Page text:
This year, the 11th hour of the 11th day of the 11th month marks the centenary of the armistice which ended World War One. One hundred years have passed since that day we now commemorate as Remembrance Day and how the world has changed in that time! Sadly, this was not “the war to end all wars” as was hoped.
Every year, I, along with thousands of other teachers, prepare lessons for Remembrance Day. I try to imagine what life could be like if I lived elsewhere, without the freedoms and privileges we so often take for granted in Australia. Freedoms hard won and bought by the blood of many. I try to imagine the excitement, idealism and patriotism, later replaced by sheer terror, unimaginable conditions and exhaustion experienced by young, poorly trained volunteer soldiers headed off for what they saw as the ‘adventure’ of The Great War. I somehow doubt so many teenagers and young adults would be rushing to sign up if war broke out now.
We talk about commemorating the ultimate sacrifice made by thousands of servicemen and women. There are often stories of relatives who have served. Students sometimes report parents not wanting to commemorate this significant date “because it’s too sad and depressing” or “because it celebrates war”. I must admit, I also struggled with this for many years before arriving at my current viewpoint. I agree, it is sad to think of all those promising young lives cut off.
It is a sobering experience to wander through a war cemetery, wherever it may be, reading the grave markings. It is impossible to imagine anyone experiencing the horrors of war, but often the war graves belong to teenage boys, not yet men. Imagine the fear in the hearts of these boys as they faced their enemy, being forced to kill or be killed. Imagine the turmoil experienced by mothers, sisters, wives, children waiting for their return and finally hearing of their deaths. I disagree that Remembrance Day celebrates or glamourises war. I believe it is important to keep stories of war alive in the hope we may one day learn from history. (A big call, I realise.) As the two world wars slip further into history and those who survived them are no longer around to remind us, we are left with the danger of making the same mistakes that led to these wars all over again. Many would say it is already happening.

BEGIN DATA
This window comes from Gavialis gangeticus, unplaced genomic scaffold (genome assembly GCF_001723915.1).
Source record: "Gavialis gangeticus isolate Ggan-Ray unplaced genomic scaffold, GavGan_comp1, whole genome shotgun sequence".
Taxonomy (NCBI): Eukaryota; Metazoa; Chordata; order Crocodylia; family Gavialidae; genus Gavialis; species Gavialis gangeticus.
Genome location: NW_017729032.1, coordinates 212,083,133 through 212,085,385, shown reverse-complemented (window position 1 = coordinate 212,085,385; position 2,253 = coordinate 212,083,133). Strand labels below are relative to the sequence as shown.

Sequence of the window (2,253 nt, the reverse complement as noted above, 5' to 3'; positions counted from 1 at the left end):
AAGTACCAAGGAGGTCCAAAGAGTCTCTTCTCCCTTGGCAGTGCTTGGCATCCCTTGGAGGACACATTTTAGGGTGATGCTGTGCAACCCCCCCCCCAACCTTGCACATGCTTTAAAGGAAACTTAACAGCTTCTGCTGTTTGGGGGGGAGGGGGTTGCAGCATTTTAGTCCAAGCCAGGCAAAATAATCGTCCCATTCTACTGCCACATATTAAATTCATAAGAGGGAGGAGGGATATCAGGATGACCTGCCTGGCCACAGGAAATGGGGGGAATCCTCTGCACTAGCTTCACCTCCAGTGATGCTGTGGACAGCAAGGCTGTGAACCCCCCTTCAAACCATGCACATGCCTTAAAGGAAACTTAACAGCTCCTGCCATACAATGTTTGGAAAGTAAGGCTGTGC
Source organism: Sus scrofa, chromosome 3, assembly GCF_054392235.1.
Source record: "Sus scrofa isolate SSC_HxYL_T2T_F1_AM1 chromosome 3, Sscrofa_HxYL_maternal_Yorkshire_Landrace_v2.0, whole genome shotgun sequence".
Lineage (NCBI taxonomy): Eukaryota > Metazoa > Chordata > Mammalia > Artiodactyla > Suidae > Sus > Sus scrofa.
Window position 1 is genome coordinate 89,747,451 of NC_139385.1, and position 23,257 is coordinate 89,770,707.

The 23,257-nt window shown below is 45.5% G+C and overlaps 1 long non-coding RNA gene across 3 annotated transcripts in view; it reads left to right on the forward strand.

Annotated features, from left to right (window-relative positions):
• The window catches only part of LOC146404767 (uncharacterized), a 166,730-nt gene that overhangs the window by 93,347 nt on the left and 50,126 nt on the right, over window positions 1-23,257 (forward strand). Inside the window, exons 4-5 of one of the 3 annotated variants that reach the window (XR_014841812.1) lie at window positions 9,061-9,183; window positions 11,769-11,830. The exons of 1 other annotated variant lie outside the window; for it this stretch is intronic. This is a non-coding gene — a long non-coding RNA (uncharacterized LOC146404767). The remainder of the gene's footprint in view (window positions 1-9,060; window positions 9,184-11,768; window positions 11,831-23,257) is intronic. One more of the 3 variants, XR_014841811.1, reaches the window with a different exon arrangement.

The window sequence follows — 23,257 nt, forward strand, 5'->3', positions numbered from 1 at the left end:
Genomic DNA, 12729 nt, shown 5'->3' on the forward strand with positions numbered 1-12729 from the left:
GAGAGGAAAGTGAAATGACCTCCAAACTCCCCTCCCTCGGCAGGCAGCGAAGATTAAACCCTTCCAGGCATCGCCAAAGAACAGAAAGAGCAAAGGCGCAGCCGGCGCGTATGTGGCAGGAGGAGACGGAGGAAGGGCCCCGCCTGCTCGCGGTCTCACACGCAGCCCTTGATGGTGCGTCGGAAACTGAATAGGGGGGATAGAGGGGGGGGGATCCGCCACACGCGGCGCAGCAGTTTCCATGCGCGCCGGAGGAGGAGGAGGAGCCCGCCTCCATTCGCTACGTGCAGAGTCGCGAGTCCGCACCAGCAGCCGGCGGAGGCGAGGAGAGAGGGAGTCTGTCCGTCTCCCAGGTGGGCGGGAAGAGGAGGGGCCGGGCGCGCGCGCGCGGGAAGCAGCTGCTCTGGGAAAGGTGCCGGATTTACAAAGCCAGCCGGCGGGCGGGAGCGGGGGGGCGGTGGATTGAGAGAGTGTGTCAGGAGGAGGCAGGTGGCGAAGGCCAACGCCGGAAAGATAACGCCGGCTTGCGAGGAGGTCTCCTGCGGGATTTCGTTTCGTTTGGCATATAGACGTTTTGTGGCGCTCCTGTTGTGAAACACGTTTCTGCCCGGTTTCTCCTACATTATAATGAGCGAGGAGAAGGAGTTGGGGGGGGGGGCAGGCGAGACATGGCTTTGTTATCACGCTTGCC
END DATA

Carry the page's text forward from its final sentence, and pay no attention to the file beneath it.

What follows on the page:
Gratitude has a large part to play in Remembrance Day commemorations. We are grateful to those who fought and died, believing they were making a better world and buying our freedom. I love to incorporate gratitude activities into the classroom and what better time than Remembrance Day? A few years ago I discovered a TpT Remembrance Day Australia resource. (Note: It has since been updated and the new version looks different.) Amongst other activities was a ‘gratitude poppy’. I loved the idea of this and now use it to finish Remembrance Day activities on a positive. Tears are often shed as we share war poems or picture books and it’s nice to finish with some uplifting thoughts. After sharing John MacCrae’s “In Flander’s Fields” poem, written in 1916 and still guaranteed to leave everyone listening close to tears and silent in 2018, we discuss how red poppies became known as a symbol of remembrance soon after World War One before making our own ‘gratitude poppy’.
Children are encouraged to think beyond ‘things’ to concepts, rights and privileges they can be grateful for. They are made aware their poppies will be displayed and can adjust responses to suit this. Responses vary and reveal much about the maturity, world concept and understanding of those completing them. One child is grateful for soccer, whilst another is grateful for sight, clean water and a safe place to live. One is grateful for an x-box whilst others record their pets, family, enough food to eat or the opportunity to get an education. It is always interesting to read the responses and kids love to read what their friends wrote too. I’ve been saddened to discover several students who really struggled to find anything they were thankful or grateful for but most children have the opposite problem, struggling to narrow their gratitude down to fit into each petal of their gratitude poppy. Students then decorate their poppies.
In past years, I’ve displayed the completed poppies on a noticeboard or asked children to take them home to share with families. This year, I finally followed the directions of the activity developer and made a giant wreath on a classroom noticeboard. Being a double class, we had plenty of poppies to make a beautiful gratitude poppy wreath.
Our gratitude poppy wreath will remain on the wall long after Remembrance Day, serving as a visual reminder of the gratitude we owe to our fallen and the gratitude we can express for our everyday lives.
11. 11. 1918 – 2018. We will remember them.